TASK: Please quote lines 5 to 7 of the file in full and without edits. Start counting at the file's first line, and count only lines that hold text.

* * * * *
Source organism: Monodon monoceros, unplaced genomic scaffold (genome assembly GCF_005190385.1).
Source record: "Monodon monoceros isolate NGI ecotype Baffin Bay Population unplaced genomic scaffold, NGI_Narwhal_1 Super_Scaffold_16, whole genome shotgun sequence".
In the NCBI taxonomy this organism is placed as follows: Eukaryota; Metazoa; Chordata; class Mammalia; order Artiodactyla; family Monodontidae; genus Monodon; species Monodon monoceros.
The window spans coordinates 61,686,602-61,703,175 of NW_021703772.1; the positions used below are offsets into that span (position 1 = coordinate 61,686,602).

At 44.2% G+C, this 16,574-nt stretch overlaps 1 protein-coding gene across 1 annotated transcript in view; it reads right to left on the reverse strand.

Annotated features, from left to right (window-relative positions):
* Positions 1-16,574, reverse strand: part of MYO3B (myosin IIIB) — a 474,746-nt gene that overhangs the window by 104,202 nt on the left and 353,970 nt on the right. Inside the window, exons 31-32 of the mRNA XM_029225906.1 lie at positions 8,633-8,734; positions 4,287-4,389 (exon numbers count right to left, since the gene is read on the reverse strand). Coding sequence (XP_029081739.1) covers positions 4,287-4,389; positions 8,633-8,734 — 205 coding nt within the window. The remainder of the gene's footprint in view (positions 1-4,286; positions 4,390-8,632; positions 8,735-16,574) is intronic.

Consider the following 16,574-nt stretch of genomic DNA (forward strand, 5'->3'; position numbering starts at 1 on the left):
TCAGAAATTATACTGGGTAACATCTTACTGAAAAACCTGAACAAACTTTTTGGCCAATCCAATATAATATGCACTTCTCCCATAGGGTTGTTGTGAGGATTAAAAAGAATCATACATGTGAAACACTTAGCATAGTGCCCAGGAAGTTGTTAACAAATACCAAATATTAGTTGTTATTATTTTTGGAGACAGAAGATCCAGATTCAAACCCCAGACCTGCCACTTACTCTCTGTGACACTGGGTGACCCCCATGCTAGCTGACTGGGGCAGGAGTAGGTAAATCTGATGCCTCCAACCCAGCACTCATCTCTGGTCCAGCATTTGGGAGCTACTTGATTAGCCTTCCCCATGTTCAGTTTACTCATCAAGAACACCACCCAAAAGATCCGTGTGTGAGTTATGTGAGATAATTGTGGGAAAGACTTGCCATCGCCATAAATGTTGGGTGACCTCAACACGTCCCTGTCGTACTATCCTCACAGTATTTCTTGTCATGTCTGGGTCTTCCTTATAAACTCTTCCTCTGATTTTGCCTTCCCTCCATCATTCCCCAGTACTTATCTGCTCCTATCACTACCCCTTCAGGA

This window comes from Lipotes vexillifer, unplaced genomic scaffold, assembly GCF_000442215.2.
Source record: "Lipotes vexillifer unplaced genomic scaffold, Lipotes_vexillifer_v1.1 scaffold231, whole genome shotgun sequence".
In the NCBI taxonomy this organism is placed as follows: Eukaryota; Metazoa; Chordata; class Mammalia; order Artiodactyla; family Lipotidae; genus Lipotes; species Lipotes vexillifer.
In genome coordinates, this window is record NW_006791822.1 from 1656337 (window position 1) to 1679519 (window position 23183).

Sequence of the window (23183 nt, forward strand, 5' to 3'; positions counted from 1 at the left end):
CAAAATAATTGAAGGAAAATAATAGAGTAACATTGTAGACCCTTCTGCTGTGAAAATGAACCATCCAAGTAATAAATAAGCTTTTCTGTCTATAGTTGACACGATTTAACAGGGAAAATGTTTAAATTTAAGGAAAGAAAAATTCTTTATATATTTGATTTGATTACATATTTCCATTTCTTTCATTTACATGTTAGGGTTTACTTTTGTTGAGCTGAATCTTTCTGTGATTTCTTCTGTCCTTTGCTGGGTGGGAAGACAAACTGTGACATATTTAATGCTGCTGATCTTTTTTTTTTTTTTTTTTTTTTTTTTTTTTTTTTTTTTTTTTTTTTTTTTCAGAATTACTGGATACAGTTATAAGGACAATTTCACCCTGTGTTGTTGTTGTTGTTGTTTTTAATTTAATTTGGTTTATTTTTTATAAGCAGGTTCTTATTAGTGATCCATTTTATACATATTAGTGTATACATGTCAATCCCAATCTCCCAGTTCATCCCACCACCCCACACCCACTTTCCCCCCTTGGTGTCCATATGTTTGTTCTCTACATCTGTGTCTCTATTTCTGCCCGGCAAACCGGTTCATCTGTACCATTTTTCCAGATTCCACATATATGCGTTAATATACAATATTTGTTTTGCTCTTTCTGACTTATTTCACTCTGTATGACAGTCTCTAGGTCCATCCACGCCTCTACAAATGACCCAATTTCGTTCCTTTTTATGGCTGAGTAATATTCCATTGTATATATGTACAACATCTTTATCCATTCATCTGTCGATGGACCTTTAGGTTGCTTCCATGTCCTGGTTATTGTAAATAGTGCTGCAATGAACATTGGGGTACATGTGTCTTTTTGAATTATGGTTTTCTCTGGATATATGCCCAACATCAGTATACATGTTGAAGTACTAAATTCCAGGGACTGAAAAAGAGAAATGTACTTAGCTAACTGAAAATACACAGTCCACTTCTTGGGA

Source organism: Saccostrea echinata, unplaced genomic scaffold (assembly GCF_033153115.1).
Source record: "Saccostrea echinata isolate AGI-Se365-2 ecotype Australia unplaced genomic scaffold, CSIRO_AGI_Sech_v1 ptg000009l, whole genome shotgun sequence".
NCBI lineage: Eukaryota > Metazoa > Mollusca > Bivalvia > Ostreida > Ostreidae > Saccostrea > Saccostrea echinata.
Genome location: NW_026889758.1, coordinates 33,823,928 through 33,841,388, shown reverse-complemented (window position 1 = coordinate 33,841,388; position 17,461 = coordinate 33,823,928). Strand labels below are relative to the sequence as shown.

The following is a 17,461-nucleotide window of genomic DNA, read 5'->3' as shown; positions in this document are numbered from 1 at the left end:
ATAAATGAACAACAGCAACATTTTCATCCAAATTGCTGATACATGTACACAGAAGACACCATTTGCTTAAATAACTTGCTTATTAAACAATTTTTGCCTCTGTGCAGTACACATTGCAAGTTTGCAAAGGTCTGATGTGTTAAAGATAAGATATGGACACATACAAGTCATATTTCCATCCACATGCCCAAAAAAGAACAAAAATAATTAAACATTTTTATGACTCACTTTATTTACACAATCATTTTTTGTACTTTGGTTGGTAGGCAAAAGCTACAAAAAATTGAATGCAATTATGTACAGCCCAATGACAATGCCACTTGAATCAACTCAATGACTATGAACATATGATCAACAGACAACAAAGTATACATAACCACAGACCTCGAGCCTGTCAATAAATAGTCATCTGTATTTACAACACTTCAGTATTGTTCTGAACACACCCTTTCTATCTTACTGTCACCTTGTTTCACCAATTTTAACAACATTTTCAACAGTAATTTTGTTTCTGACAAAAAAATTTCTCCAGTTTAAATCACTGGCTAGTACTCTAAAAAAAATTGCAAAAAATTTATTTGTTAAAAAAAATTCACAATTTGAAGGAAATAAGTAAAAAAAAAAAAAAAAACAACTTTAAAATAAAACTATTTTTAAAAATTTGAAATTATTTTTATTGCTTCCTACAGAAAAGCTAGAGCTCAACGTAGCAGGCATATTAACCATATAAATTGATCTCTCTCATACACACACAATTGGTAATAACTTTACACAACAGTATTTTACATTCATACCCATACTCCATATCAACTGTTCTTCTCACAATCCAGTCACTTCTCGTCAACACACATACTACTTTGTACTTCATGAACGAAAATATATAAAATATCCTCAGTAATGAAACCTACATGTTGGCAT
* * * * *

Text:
At 44.2% G+C, this 16,574-nt stretch overlaps 1 protein-coding gene across 1 annotated transcript in view; it reads right to left on the reverse strand.

Annotated features, from left to right (window-relative positions):
* Positions 1-16,574, reverse strand: part of MYO3B (myosin IIIB) — a 474,746-nt gene that overhangs the window by 104,202 nt on the left and 353,970 nt on the right. Inside the window, exons 31-32 of the mRNA XM_029225906.1 lie at positions 8,633-8,734; positions 4,287-4,389 (exon numbers count right to left, since the gene is read on the reverse strand). Coding sequence (XP_029081739.1) covers positions 4,287-4,389; positions 8,633-8,734 — 205 coding nt within the window. The remainder of the gene's footprint in view (positions 1-4,286; positions 4,390-8,632; positions 8,735-16,574) is intronic.